Over the first three years of the people-to-people process, the NSCC fostered the spirit of Wunlit and raised the profile of grassroots perspectives. As a vehicle for political consensus, the process was reaching new constituencies, but remained tenuous as an organised movement. By 2002 the two main southern factions had merged and the improving prospects for peace were starting to bring a new urgency to the future role of grassroots peacebuilding. It was unclear how an emerging people-to-people movement might respond to the challenges ahead and how far the southern political elites could be influenced from the grassroots.
The timely creation of a three-year Sudan Peace Fund (SPF) by the United States Agency for International Development (USAID) in 2002 brought about new developments within the people-to-people process. The US government had already established a mode of working in the south outside the strict humanitarian rubric of the time, and the SPF took this further by supporting people-to-people peacebuilding. The NSCC joined a consortium of agencies funded by the SPF and coordinated by Pact, also comprising the African Union Inter-African Bureau for Animal Resources, Christian Aid and Pact Kenya. The SPF operated by providing grants to Sudanese organisations within an increasingly defined strategy and framework for conflict reduction and the promotion of stability. It added a broad range of complementary peacebuilding activities to the work championed by NSCC.
The program pursued a number of design features that later proved critical. Firstly, the programme structured its design on a rapid but participatory conflict mapping conducted in late 2002, involving analysis of the dominant disputes, their underlying structural and proximate causes, and linkages between conflicts. The majority were deemed to be ethnically-based with two thirds perceived as politicised (fuelled by external factors). In many instances, a weak, negligent, biased or 'missing' civil administration either perpetuated or intensified conflict. It was apparent that sustained conflict reduction would require institutionalised peacebuilding processes through, for example, peace committees and councils, and eventually new law and order institutions under a peace-time southern government. The mapping forewarned that a political settlement would not immediately do away with local conflicts, and could even intensify them for some time.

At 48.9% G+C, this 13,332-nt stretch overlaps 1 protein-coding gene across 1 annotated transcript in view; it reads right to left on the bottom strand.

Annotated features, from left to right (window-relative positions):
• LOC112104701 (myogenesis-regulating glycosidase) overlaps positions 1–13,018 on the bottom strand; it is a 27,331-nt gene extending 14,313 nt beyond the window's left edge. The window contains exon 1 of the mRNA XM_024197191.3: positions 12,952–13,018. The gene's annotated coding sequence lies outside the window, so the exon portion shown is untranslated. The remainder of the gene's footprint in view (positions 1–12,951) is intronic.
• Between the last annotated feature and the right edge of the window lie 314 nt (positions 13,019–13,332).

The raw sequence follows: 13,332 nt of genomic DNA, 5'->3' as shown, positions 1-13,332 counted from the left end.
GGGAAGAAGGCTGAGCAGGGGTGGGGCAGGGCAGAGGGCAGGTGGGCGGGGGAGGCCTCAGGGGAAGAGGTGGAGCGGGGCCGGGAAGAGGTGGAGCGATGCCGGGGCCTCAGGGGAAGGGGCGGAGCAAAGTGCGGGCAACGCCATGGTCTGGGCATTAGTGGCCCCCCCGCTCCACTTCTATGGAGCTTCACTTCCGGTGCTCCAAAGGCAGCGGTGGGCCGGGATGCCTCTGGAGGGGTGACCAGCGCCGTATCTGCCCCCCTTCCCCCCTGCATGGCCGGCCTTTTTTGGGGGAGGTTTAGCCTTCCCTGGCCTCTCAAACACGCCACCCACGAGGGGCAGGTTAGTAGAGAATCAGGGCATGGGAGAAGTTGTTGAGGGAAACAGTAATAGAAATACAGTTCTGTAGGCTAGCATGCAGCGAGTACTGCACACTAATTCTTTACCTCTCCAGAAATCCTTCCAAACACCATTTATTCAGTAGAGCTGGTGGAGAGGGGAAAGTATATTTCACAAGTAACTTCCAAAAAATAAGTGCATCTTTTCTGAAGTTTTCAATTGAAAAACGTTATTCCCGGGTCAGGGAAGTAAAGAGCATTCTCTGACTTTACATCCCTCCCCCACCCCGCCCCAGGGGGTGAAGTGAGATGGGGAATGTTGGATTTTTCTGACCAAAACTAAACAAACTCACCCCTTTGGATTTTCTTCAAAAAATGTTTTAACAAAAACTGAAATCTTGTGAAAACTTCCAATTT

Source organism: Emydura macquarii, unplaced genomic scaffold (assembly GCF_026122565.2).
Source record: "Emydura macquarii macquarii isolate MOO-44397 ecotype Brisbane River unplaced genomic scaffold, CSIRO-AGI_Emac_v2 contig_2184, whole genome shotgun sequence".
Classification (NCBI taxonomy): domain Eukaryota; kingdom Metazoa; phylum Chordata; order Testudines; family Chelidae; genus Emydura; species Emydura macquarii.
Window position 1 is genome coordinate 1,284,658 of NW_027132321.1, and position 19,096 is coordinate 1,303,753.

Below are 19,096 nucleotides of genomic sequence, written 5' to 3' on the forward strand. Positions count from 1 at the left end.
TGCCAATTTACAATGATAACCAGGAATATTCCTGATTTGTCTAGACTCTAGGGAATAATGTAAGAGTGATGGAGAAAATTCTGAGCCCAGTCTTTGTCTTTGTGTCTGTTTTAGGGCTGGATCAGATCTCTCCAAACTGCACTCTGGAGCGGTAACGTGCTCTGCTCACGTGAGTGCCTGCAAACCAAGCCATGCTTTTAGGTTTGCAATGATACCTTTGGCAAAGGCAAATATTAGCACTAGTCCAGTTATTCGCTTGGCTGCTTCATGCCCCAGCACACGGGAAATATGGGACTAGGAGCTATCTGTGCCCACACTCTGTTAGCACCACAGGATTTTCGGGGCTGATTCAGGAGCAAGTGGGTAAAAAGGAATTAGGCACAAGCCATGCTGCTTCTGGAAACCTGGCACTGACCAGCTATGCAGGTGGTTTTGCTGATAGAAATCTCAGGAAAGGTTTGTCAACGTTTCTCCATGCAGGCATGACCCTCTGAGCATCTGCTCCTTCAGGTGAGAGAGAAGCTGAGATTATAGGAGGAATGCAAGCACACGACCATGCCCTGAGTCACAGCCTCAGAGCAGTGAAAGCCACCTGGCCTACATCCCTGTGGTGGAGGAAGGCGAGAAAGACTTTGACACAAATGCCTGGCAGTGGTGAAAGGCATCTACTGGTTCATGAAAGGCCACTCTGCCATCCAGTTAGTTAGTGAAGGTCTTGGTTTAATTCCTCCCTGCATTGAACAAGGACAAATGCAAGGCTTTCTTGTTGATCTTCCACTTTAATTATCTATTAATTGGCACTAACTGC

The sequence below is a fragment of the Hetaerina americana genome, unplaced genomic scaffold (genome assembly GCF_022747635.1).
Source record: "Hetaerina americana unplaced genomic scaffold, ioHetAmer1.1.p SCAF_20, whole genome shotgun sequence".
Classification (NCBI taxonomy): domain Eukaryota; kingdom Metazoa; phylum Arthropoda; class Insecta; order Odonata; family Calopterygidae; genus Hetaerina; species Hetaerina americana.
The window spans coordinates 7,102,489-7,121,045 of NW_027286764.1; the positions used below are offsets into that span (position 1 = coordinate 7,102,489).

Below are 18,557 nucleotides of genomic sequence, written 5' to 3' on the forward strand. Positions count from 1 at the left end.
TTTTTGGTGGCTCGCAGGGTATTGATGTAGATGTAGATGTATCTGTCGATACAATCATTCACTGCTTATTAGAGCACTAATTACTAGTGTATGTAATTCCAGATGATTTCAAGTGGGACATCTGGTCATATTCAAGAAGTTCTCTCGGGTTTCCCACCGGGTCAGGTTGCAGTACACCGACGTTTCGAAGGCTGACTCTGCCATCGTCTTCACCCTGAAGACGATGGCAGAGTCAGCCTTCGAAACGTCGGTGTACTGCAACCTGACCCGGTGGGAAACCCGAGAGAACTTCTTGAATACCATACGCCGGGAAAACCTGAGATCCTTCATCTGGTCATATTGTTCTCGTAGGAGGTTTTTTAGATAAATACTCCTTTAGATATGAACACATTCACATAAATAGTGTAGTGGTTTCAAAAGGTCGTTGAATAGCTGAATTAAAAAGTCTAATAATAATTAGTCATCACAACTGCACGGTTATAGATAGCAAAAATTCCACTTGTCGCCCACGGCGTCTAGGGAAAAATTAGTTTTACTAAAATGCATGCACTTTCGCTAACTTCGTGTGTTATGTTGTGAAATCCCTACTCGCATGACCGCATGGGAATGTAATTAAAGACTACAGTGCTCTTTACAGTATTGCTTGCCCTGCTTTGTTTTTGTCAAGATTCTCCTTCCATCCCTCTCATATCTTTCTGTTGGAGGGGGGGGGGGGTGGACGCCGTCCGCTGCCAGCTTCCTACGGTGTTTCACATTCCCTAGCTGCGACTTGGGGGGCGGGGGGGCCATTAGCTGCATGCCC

Secondly, the complexity and multiple causes of conflict required a strategic and systematic approach. Discrete peacebuilding interventions could risk either precipitating another conflict or being undermined by adjacent insecurity. In response, the programme grouped configurations of conflict and the strategies required to address them into geographical or thematic 'clusters.' The program engaged with eight major cluster areas in the south and three additional focus areas (Blue Nile, Southern Kordofan and the Bahr al-Ghazal border with South Darfur).
Thirdly, as the demand for peacebuilding support was likely to far exceed what the SPF could provide, a 'platform approach' was adopted, whereby the program was promoted as a wider platform to attract and fund the appropriate mix of interventions, facilitating the inclusion of other actors and technical expertise.
Fourthly, given the sensitivity of the issues faced and the propensity for political interests to try to commandeer local peace initiatives, maintaining a credible 'third party' positioning was exceptionally challenging. A set of principles to guide decision making and safeguard the legitimacy of people-led processes was adopted in order to keep grassroots analyses and preferences as central as possible.
All these facets were tied together under an emerging framework that, over time, moved towards identifying and including actors and institutions that stood the best chance of facilitating and sustaining people-led peace initiatives. It embodied the belief that effective conflict reduction and peacebuilding is subject not only to horizontal arbitration between divided communities, but also vertical relationships of accountability between the communities and their governing authorities. By establishing greater clarity around the roles of governmental and non-governmental actors, underscoring the need for democratic accountability and promoting greater complementarity between stakeholders around common goals, the prospect for enduring stability and peace is more likely to be attained.